Her love died on a battlefield. He carries a torch for a woman he’s never met. Can the tragic death of a soldier entwine the souls of two strangers?
Colorado, 1920. Josephine Barnes wrote every day to her beloved fiancé battling in the trenches of the Great War. Devastated when he’s killed in action, she vows never to marry and buries her grief in the construction of the town’s first library. But she’s left breathless when she receives a request from a gracious gentleman to visit and return the letters containing her declarations of desire.
Philip Baker survived the war but returned home burdened with a distressing secret. Though he knows it’s wrong, he can’t stop reading through the beautiful sentiments left among his slain comrade’s possessions. Plagued by guilt, he’s unable to resist connecting with the extraordinary woman who captured his heart with her words.
When Josephine invites Philip to join her gregarious family for the holidays, she’s torn by her loyalty to a ghost and her growing feelings for the gallant man. And as Philip prepares to risk everything by telling her the truth about her dead fiancé, he fears he could crush Josephine’s blossoming happiness forever.
Will they break free from their painful pasts to embrace a passion meant to be?
The Spinster is the second book in the heartwarming Emerson Pass historical romance series. If you like staunch heroines, emotional backdrops, and sweeping family sagas, then you’ll adore Tess Thompson’s wholesome tale.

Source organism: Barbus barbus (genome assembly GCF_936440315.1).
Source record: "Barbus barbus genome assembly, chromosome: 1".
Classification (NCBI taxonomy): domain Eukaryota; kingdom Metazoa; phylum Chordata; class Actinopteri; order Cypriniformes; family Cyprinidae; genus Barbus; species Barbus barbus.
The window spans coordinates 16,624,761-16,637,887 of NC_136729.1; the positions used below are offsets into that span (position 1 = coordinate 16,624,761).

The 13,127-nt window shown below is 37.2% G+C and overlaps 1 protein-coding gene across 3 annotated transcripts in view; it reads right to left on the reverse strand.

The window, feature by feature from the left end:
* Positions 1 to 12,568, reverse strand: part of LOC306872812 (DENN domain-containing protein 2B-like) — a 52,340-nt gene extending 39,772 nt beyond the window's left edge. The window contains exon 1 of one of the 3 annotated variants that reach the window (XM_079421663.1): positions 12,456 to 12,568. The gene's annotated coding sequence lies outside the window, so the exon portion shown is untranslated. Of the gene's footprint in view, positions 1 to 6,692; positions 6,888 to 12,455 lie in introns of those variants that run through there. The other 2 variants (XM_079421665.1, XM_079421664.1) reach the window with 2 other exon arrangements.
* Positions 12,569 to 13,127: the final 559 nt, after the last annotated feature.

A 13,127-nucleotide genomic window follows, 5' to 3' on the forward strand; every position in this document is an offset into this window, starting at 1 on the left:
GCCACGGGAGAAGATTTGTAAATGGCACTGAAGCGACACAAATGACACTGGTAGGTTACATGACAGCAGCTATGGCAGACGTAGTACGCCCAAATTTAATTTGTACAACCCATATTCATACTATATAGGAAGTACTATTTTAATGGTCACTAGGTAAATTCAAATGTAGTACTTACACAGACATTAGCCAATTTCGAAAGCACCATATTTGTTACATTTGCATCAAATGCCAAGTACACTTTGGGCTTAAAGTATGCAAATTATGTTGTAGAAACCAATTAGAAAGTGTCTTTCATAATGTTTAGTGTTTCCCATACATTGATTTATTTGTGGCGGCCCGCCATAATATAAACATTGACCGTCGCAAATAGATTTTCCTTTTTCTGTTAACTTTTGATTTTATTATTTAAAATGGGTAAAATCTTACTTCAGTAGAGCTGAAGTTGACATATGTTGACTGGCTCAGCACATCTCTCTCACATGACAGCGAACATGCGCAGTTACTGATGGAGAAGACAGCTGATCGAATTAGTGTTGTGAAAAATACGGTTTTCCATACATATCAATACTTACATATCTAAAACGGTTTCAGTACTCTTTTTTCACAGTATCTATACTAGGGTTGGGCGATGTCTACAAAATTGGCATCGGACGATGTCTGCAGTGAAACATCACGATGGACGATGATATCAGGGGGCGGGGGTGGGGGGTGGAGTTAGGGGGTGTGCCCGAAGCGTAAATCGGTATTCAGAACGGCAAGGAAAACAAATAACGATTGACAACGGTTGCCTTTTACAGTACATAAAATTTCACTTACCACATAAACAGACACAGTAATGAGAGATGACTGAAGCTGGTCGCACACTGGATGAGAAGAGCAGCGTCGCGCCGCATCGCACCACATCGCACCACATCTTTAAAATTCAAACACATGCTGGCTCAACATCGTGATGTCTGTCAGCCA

**My thoughts**When the first Emerson Pass: Historical came out ,I admit I was a little apprehensive. I adore Tess Thompson’s books, but I am not usually a fan of historical novels. I was blown away by that one and was excited for the arrival of the second in the historical part of the series.
Now we have moved forward several years. The kids are adults in their own right, starting to embark upon their own lives. The parents are quite settled into their life as a new family, even having a couple more children of their own. The twins had gone off to war and came back changed, particularly Theo. Cymbaline is still feisty and I love her. And then there is Josephine, the eldest, who had been forced to grow up too soon thanks to her biological mother’s mental illness.
Her next loss was when her love, Walter, was killed in the war. They hadn’t been together long, but Jo is the kind of woman who takes her responsibilities seriously. So it is of no surprise that she remained single.
Enter Phillip. He was childhood friends with Walter and the two were stationed together during the war. He knew Josephine via her letters and wanted to meet her in person, hoping that she could perhaps eventually fall in love with him.
I love the romantic notion of writing letters to each other, and how someone else could also fall in love reading them. Today’s emails and text messages don’t cut it. You add in the generosity and kind nature of the Barnes family, plus the romantic backdrop of Emerson Pass, and you know that this is a formula for a successful relationship. But it will take time to evolve and have a few bumps along the way.
I admit I predicted a few of the twists. But the overall warm and fuzzy feeling I got from this book was all that mattered. I am in love with this family and this town and I look forward to the next installment.